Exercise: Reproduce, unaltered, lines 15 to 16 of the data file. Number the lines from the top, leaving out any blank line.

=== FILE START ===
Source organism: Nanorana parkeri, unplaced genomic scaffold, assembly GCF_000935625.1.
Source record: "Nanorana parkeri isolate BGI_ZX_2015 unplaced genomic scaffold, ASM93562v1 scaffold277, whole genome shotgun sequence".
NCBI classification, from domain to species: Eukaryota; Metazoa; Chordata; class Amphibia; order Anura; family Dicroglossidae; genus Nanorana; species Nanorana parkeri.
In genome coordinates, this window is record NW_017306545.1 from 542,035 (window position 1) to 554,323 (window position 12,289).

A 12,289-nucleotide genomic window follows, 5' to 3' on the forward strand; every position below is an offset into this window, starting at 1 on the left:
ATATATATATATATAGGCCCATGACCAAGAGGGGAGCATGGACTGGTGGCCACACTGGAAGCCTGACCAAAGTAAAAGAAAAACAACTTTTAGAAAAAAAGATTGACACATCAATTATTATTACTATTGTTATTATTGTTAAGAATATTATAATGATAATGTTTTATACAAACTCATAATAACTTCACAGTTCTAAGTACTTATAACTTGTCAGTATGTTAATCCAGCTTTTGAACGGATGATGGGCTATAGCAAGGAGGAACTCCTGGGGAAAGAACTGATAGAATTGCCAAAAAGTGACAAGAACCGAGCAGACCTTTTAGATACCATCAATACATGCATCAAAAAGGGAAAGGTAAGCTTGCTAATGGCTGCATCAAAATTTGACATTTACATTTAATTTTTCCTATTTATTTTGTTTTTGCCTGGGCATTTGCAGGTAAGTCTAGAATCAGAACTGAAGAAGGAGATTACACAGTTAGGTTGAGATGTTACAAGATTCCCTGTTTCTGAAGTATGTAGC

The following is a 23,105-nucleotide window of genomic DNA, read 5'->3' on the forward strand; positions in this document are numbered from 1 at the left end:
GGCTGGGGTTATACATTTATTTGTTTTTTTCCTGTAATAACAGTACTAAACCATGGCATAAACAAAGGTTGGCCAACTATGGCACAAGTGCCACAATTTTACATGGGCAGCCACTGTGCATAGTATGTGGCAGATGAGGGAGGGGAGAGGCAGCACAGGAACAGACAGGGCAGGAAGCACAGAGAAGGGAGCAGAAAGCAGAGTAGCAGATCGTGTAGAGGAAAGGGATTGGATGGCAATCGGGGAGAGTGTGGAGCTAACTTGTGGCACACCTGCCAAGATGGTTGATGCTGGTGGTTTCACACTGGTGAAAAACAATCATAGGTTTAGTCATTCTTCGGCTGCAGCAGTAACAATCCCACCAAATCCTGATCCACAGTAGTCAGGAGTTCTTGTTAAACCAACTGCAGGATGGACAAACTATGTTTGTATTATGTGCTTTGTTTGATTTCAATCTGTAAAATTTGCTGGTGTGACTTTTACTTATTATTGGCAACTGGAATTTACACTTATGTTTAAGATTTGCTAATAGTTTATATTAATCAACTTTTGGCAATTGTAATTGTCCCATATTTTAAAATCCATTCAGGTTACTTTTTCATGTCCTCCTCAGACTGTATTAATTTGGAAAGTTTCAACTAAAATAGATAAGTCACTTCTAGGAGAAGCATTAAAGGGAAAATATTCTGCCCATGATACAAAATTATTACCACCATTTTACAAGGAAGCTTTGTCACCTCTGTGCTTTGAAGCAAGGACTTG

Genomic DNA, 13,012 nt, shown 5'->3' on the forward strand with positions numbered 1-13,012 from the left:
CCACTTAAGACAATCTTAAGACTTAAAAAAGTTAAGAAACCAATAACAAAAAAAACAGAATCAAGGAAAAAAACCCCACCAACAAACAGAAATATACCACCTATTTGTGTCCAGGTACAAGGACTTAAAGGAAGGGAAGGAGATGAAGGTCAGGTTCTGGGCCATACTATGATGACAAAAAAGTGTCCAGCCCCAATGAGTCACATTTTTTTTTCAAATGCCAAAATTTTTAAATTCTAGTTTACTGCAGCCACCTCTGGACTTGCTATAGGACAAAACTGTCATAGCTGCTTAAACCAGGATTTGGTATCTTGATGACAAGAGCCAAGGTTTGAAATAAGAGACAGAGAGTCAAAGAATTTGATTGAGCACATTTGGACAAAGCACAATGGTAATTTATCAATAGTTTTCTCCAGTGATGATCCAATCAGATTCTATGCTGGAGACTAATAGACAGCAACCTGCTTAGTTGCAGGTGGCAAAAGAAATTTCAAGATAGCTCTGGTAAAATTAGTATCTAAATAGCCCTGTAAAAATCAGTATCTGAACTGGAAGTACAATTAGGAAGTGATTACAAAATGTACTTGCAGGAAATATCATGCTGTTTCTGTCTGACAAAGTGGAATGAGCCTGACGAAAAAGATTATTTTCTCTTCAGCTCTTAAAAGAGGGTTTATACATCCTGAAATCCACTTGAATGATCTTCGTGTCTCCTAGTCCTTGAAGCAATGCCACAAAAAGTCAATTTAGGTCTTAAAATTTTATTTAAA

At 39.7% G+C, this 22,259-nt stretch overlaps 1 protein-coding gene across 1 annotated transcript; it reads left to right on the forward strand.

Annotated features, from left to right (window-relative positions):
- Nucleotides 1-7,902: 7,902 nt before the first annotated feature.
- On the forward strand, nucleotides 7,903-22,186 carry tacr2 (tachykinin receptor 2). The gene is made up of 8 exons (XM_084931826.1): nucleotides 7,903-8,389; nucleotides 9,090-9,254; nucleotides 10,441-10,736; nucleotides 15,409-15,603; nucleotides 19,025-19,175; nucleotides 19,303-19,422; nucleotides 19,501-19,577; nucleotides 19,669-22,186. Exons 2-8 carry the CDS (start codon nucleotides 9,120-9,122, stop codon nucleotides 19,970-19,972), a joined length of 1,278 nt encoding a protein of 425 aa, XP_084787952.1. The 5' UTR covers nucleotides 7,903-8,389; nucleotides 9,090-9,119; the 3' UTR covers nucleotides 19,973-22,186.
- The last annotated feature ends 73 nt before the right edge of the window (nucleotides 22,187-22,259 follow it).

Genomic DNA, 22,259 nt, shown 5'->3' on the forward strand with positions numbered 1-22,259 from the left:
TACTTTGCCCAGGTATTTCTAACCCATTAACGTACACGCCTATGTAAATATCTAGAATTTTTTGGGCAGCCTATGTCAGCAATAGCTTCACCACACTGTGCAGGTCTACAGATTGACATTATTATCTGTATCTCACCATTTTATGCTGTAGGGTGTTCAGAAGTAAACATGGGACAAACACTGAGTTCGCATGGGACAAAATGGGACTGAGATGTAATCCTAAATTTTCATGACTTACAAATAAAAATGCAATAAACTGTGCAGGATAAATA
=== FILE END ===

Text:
- The last annotated feature ends 73 nt before the right edge of the window (nucleotides 22,187-22,259 follow it).

Genomic DNA, 22,259 nt, shown 5'->3' on the forward strand with positions numbered 1-22,259 from the left: